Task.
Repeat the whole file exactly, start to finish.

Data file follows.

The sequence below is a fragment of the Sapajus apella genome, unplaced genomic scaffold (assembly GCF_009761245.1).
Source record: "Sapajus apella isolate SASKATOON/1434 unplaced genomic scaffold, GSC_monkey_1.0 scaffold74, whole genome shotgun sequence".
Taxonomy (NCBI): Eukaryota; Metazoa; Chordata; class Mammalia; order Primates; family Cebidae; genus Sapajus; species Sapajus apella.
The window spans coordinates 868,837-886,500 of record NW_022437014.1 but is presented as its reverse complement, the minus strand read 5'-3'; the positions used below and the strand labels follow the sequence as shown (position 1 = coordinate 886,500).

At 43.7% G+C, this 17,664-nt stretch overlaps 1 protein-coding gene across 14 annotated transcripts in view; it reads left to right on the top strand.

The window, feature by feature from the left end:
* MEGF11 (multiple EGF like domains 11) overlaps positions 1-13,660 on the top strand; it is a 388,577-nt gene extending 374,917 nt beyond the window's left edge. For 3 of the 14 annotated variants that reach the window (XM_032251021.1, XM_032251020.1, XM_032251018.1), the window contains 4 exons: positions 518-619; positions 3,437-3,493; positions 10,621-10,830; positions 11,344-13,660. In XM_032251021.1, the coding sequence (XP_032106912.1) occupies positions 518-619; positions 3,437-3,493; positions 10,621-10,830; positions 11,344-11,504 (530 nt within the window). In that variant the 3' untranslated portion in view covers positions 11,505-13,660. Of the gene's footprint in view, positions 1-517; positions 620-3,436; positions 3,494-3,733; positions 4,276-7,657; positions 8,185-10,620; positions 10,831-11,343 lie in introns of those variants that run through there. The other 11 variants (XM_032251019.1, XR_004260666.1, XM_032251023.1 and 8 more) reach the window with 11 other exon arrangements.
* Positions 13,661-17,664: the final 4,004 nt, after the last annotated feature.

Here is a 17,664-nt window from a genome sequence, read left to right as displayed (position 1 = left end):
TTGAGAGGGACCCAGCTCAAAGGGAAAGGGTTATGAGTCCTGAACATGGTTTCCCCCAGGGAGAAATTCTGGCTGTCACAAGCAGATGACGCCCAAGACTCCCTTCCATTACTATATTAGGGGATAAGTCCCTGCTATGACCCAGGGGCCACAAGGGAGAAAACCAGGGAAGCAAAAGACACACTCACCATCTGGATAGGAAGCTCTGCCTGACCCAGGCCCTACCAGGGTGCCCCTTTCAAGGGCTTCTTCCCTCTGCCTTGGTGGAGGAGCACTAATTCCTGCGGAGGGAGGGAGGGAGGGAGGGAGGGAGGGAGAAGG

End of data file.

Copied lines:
The sequence below is a fragment of the Sapajus apella genome, unplaced genomic scaffold (assembly GCF_009761245.1).
Source record: "Sapajus apella isolate SASKATOON/1434 unplaced genomic scaffold, GSC_monkey_1.0 scaffold74, whole genome shotgun sequence".
Taxonomy (NCBI): Eukaryota; Metazoa; Chordata; class Mammalia; order Primates; family Cebidae; genus Sapajus; species Sapajus apella.
The window spans coordinates 868,837-886,500 of record NW_022437014.1 but is presented as its reverse complement, the minus strand read 5'-3'; the positions used below and the strand labels follow the sequence as shown (position 1 = coordinate 886,500).

At 43.7% G+C, this 17,664-nt stretch overlaps 1 protein-coding gene across 14 annotated transcripts in view; it reads left to right on the top strand.

The window, feature by feature from the left end:
* MEGF11 (multiple EGF like domains 11) overlaps positions 1-13,660 on the top strand; it is a 388,577-nt gene extending 374,917 nt beyond the window's left edge. For 3 of the 14 annotated variants that reach the window (XM_032251021.1, XM_032251020.1, XM_032251018.1), the window contains 4 exons: positions 518-619; positions 3,437-3,493; positions 10,621-10,830; positions 11,344-13,660. In XM_032251021.1, the coding sequence (XP_032106912.1) occupies positions 518-619; positions 3,437-3,493; positions 10,621-10,830; positions 11,344-11,504 (530 nt within the window). In that variant the 3' untranslated portion in view covers positions 11,505-13,660. Of the gene's footprint in view, positions 1-517; positions 620-3,436; positions 3,494-3,733; positions 4,276-7,657; positions 8,185-10,620; positions 10,831-11,343 lie in introns of those variants that run through there. The other 11 variants (XM_032251019.1, XR_004260666.1, XM_032251023.1 and 8 more) reach the window with 11 other exon arrangements.
* Positions 13,661-17,664: the final 4,004 nt, after the last annotated feature.

Here is a 17,664-nt window from a genome sequence, read left to right as displayed (position 1 = left end):
TTGAGAGGGACCCAGCTCAAAGGGAAAGGGTTATGAGTCCTGAACATGGTTTCCCCCAGGGAGAAATTCTGGCTGTCACAAGCAGATGACGCCCAAGACTCCCTTCCATTACTATATTAGGGGATAAGTCCCTGCTATGACCCAGGGGCCACAAGGGAGAAAACCAGGGAAGCAAAAGACACACTCACCATCTGGATAGGAAGCTCTGCCTGACCCAGGCCCTACCAGGGTGCCCCTTTCAAGGGCTTCTTCCCTCTGCCTTGGTGGAGGAGCACTAATTCCTGCGGAGGGAGGGAGGGAGGGAGGGAGGGAGGGAGAAGG